Creating their own public relations nightmare, the Lucky Dragon Hotel & Casino went cap in hand to the City of Las Vegas to ask for a $25 million loan bailout for their under construction "authentic Asian cultural and gaming experience." The City's Redevelopment Agency voted down the opportunity to invest tax dollars in an unbuilt casino by a vote of 6 to 1.
The $25 million is crucial to meet requirements from the First Foundation Bank, which promised to float the project an additional $30 million if Lucky Dragon could match with their own money. The resort claims initial very successful investments via the foreign, EB-5 program have now "dried up."
According to the Lucky Dragon team, at stake were 3,600 jobs and the ability to revitalize an "horrendously depressed area." That "horrendous" footprint includes fresh neighbors SLS Las Vegas, the MGM Resorts' Las Vegas Festival Grounds, a giant Walgreens, the under new ownership Bonanza Gift Shop, Flock & Fowl, the Stratosphere and from Andrew Fonfa, the Lucky Dragon resort's co-developer, his very own Allure residential building directly next door. None of the close neighbors had taken the unusual route of approaching the city for a property tax secured loan.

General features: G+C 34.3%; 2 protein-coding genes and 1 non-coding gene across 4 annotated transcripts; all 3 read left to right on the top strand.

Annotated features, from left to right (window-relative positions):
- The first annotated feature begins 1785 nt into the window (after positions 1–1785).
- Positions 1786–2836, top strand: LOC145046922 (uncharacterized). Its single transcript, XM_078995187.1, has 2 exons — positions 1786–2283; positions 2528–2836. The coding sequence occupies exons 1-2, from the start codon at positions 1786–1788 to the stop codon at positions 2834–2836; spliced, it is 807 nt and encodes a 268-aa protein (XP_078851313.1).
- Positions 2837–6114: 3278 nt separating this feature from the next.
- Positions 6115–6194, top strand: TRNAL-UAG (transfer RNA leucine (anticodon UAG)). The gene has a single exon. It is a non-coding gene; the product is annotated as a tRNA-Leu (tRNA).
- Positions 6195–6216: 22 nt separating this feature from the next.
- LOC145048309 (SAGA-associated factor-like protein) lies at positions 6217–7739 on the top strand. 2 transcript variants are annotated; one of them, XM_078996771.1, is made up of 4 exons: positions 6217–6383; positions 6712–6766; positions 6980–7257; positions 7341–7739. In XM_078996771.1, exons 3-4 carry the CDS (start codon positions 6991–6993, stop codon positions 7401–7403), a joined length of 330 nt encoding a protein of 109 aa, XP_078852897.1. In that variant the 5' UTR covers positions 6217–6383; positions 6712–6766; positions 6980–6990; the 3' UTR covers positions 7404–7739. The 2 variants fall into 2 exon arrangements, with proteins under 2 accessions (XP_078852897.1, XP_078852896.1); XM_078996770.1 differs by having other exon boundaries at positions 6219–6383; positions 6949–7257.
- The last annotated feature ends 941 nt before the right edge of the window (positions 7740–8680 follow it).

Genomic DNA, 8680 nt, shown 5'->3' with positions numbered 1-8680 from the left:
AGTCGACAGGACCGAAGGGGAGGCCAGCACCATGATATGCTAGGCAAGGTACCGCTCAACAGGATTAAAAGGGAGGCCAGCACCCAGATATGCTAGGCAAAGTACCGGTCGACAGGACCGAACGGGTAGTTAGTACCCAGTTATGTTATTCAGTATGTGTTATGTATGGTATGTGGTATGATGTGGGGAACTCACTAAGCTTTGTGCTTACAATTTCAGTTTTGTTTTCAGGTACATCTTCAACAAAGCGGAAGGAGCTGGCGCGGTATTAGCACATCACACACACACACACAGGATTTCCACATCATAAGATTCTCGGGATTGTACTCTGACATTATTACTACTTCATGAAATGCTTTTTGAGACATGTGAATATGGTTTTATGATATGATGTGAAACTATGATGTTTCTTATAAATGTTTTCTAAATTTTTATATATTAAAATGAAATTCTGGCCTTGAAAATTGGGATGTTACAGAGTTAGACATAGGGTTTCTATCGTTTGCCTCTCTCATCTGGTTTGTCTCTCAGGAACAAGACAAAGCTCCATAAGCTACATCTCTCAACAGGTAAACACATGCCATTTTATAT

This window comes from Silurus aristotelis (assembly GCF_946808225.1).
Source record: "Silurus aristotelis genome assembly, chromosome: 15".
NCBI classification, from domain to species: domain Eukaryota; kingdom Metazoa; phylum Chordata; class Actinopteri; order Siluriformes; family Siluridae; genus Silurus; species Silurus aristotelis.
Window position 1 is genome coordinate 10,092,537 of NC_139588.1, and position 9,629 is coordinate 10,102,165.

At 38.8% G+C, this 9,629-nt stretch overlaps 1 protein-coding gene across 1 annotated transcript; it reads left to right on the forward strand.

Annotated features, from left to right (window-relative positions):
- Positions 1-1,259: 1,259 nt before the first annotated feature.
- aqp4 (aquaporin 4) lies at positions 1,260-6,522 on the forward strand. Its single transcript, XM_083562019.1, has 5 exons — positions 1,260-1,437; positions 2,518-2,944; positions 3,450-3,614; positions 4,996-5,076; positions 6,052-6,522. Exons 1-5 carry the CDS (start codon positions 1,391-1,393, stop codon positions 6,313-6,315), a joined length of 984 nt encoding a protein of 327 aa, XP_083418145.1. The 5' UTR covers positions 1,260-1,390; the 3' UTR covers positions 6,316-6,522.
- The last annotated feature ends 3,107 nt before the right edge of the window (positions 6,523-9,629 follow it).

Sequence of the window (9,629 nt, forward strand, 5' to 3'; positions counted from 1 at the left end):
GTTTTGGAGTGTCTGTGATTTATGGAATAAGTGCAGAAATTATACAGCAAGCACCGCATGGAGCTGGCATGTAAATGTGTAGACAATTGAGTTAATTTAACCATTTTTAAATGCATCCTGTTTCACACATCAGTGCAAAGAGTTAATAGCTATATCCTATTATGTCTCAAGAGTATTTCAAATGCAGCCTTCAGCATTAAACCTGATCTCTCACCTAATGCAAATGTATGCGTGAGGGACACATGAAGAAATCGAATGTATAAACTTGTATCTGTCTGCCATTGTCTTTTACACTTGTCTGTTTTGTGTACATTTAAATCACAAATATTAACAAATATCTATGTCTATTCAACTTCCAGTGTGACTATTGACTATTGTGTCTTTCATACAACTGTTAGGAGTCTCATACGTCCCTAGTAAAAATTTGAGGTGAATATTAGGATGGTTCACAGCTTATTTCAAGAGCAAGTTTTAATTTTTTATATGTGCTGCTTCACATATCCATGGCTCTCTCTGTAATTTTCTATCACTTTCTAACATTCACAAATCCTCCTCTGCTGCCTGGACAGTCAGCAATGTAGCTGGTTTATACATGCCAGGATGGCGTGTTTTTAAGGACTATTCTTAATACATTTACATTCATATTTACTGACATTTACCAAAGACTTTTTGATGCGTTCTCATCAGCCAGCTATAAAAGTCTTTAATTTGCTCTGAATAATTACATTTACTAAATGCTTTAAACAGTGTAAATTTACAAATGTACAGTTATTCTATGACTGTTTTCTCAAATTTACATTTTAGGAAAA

Lucky Dragon has yet to release a statement hinting how current staff plan to make up the financial shortfall and whether they will follow through with their threat of pausing the project. Paperwork filed with the city warned as little as a three-month delay would cause an additional $5 million in overrun costs.
If the developers had won the $25 million jackpot, an August 2016 debut was promised for the 375,000-square-foot, 204-room, nine-story, visually dramatic concept. The current official amenity tally is 48 gaming tables, 350 slot machines, five restaurants, four lounges, a pool, a spa, and "modest" retail stores. A second-floor sky bridge will connect the hotel to the casino.